Medical Cannabis Review Articles and Reports on Alzeimer's Disease
Cannabinoids in late-onset Alzheimer's disease
Ahmed AIA, van der Marck MA, van den Elsen GAH, Olde Rikkert M. Cannabinoids in late-onset Alzheimer’s disease. Clin Pharmacol Ther 2015;97:597-606.
Reviews research indicating therapies currently used in patients with late-onset Alzheimer’s disease and related neuropsychiatric symptoms are frequently ineffective. Describes in vitro and in vivo studies of cannabinoids as treatment. And discusses the four small open-label studies of dronabinol (synthetic THC) as treatment for dementia symptoms. Also has a section on cannabinoid pharmacokinetics in the elderly.
In vivo Evidence for Therapeutic Properties of Cannabidiol (CBD) for Alzheimer's Disease
Watts G and Karl T. In vivo evidence for therapeutic properties of cannabidiol (CBD) for Alzheimer’s disease. Front Pharmacol 2017 Feb 3;8:20. doi: 10.3389/phar.2017.00020. eCollection 2017. Review
Good, brief sections on current treatments of Alzheimer’s disease and CBD pharmacology. Detailed discussion of CBD effects in rat models of Alzheimer’s disease. Conclusion, “the studies discussed here provide promising preliminary data and the translation of this preclinical work into the clinical setting could be realized relatively quickly: CBD is readily available, appears to only have limited side effects, and is safe for human use.”
Cannabinoids for the treatment of agitation and aggression in Alzheimer's disease
Liu CS, Chau SA, Ruthirakuhan M, Lanctot KL. CNS Drugs 2015;29:615-623. Curr Neuropharmacol 2017;15:800-814.
A literature search produced six small studies of cannabinoids for treating agitation and/or aggression in dementia or Alzheimer’s disease, comprising a total of 67 completed participants. Four used dronabinol (synthetic THC) and two used nabilone (a synthetic THC analog). Three were placebo-controlled and one each of open-label pilot study, retrospective chart review, and single-patient case report. A significant portion of all participants had used or were using psychoactive medication to manage their symptoms. Results of the studies suggest benefit in reducing agitation and aggression, but definitive conclusions were limited by small sample sizes, short trial duration, and lack of placebo control in some of the studies. The authors discuss putative mechanisms supporting cannabinoid management of agitation and aggression in Alzheimer’s disease.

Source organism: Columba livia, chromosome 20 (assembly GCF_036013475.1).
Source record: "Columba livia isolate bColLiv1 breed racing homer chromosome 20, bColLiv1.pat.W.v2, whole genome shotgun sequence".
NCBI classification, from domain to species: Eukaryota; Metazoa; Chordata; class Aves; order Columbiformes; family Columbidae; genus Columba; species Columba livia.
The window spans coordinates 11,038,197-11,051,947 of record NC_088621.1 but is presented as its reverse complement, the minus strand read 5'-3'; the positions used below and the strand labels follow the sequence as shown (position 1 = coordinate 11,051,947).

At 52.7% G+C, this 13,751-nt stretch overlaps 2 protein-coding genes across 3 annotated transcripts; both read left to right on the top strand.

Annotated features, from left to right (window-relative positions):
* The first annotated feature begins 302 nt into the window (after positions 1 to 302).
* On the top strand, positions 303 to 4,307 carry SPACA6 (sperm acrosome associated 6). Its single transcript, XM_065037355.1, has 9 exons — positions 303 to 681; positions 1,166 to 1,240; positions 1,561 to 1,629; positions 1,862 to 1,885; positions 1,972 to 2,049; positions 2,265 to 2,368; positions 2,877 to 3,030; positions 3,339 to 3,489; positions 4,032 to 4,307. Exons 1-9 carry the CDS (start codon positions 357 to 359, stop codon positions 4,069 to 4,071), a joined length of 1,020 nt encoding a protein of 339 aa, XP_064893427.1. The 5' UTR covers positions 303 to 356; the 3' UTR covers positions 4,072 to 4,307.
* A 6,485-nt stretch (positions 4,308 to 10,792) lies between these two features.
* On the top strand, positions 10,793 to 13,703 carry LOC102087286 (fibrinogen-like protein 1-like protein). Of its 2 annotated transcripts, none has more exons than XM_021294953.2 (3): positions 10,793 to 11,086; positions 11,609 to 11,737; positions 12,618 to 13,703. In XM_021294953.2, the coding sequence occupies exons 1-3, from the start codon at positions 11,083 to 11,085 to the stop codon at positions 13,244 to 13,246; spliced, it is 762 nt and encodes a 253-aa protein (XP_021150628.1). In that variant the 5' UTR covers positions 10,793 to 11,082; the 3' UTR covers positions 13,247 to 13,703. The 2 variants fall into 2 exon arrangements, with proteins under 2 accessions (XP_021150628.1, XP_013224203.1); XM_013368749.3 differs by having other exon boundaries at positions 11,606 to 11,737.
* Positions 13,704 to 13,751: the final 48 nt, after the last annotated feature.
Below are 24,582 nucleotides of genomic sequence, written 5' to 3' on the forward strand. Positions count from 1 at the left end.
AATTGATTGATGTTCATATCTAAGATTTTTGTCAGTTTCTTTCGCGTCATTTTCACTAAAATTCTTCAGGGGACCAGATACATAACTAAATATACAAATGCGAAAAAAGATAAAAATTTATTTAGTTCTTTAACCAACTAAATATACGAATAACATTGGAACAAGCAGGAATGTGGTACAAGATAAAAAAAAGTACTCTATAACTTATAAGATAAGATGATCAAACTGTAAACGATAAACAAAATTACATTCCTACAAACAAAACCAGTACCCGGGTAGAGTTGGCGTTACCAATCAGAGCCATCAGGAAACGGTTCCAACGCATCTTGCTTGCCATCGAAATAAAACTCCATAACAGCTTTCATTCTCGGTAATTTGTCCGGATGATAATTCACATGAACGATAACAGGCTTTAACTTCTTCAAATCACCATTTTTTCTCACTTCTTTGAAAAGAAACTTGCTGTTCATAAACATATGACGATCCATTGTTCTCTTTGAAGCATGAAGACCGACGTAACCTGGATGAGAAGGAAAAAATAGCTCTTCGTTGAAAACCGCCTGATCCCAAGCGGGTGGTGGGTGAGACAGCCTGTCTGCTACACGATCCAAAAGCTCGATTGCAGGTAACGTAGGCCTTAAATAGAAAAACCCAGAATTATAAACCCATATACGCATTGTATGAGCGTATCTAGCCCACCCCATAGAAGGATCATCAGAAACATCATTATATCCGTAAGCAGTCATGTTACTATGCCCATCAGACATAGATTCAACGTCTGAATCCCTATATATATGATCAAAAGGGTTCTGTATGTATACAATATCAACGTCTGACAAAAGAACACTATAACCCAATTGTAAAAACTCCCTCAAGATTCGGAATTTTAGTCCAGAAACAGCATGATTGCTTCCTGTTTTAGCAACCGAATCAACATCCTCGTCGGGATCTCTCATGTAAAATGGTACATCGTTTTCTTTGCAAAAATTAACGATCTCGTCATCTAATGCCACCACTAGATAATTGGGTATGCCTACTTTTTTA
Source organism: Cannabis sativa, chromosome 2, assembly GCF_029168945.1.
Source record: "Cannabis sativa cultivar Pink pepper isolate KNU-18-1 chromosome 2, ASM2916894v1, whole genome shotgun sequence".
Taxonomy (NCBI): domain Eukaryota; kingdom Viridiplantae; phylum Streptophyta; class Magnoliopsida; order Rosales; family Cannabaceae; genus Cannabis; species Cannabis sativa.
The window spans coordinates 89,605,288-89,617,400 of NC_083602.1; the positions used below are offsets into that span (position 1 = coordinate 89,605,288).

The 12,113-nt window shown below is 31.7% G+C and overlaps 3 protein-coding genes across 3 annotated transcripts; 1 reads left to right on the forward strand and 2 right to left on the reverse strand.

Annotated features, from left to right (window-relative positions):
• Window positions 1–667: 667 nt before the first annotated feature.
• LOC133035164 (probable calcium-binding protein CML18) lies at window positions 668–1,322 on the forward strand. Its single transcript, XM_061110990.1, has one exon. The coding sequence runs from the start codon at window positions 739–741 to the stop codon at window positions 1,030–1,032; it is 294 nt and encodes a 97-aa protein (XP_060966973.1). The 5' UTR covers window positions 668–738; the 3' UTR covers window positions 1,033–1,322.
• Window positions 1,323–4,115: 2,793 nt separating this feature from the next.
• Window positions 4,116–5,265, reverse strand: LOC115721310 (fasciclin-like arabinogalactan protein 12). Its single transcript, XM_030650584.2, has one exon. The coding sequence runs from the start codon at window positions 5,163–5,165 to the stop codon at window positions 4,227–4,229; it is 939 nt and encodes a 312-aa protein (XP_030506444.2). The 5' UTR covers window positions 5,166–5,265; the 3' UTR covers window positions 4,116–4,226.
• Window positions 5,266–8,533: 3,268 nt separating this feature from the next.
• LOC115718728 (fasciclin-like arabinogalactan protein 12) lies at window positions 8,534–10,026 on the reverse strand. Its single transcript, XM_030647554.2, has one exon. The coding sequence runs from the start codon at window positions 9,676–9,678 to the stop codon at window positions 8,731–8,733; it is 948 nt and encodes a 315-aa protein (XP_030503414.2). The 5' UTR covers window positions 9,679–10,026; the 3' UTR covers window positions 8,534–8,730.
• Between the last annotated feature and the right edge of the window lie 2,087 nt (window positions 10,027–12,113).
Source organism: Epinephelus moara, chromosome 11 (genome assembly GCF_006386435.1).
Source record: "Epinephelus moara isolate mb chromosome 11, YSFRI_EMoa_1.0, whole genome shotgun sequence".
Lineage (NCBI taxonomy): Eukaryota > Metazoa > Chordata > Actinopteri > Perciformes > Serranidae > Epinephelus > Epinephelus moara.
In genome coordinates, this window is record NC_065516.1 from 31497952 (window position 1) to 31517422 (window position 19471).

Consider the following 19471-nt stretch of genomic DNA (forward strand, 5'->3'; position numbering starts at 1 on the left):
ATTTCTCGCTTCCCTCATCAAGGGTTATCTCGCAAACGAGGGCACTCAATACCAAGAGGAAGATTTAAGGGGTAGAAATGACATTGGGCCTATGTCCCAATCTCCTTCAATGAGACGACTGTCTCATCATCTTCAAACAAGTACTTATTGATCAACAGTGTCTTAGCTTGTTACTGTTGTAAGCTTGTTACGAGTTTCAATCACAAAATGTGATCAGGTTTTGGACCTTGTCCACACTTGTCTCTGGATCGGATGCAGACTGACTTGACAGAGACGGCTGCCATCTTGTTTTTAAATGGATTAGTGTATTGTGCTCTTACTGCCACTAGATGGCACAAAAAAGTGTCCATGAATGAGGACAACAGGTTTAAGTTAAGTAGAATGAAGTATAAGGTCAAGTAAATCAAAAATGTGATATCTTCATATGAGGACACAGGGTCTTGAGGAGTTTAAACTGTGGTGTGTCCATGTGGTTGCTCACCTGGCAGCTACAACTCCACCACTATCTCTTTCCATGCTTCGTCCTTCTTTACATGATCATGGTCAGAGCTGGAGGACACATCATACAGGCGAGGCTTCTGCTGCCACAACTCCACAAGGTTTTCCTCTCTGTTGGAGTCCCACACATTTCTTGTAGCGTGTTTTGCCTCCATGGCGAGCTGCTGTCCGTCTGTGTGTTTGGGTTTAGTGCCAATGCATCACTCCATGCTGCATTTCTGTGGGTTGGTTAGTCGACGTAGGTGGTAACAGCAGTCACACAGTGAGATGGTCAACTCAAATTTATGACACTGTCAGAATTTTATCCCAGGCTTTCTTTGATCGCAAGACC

Pros and cons of medical cannabis use by people with chronic brain disorders
Suryadevara U, Bruijnzeel DM, Nuthi M, Jagnarine DA, Tandon R, Bruijnzeel AW. Pros and cons of medical cannabis use by people with chronic brain disorders. Curr Neuropharmacol 2017;15:800-814.
Literature review covering (fairly briefly) ALS, MS, Alzheimer’s disease, Parkinson’s disease, bipolar disorder, and schizophrenia. From the abstract, “In late stage Alzheimer’s patients, cannabis products may improve food intake, sleep quality, and diminish agitation.” The authors lay out concerns about potential for cannabis to cause cognitive dysfunction and to lead to dependence. Cognitive dysfunction has been demonstrated in numerous studies of recreational cannabis users, who are typically relatively young. Long-term cognitive dysfunction has been studied little in any population. Cannabis use disorder and withdrawal syndromes relatively common in recreational cannabis users, but the risk and relevance of these in older persons with dementia using medical cannabis products is not clear.
The Health Effects of Cannabis and Cannabinoids: The Current State of Evidence and Recommendations for Research
A report published by the U.S. National Academies of Sciences, Engineering, and Medicine. 2017.
A rigorous review of relevant scientific research published since 1999, summarizing the current state of evidence regarding what is known about the health impacts of cannabis and cannabis-derived products, including effects related to therapeutic uses of cannabis and potential health risks related to certain cancers, diseases, mental health disorders, and injuries. Sections on evidence of therapeutic effects include: chronic pain, cancer treatment, chemotherapy-induced nausea and vomiting, anorexia and weight loss associated with HIV/AIDS, cancer-associated anorexia-cachexia syndrome, anorexia nervosa, irritable bowel syndrome, epilepsy, spasticity associated with multiple sclerosis or spinal cord injury, Tourette syndrome, amyotrophic lateral sclerosis, Huntington’s disease, Parkinson’s disease, dystonia, dementia, glaucoma, traumatic brain injury/intracerebral hemorrhage, substance addiction, anxiety, depression, sleep disorders, posttraumatic stress disorder, and schizophrenia and other psychoses. Chapters summarizing evidence of harms include: cancer, cardiometabolic risk, respiratory disease, immunity, injury and death, prenatal/perinatal/neonatal exposure, psychosocial, mental health, cannabis use problems, and abuse of other substances.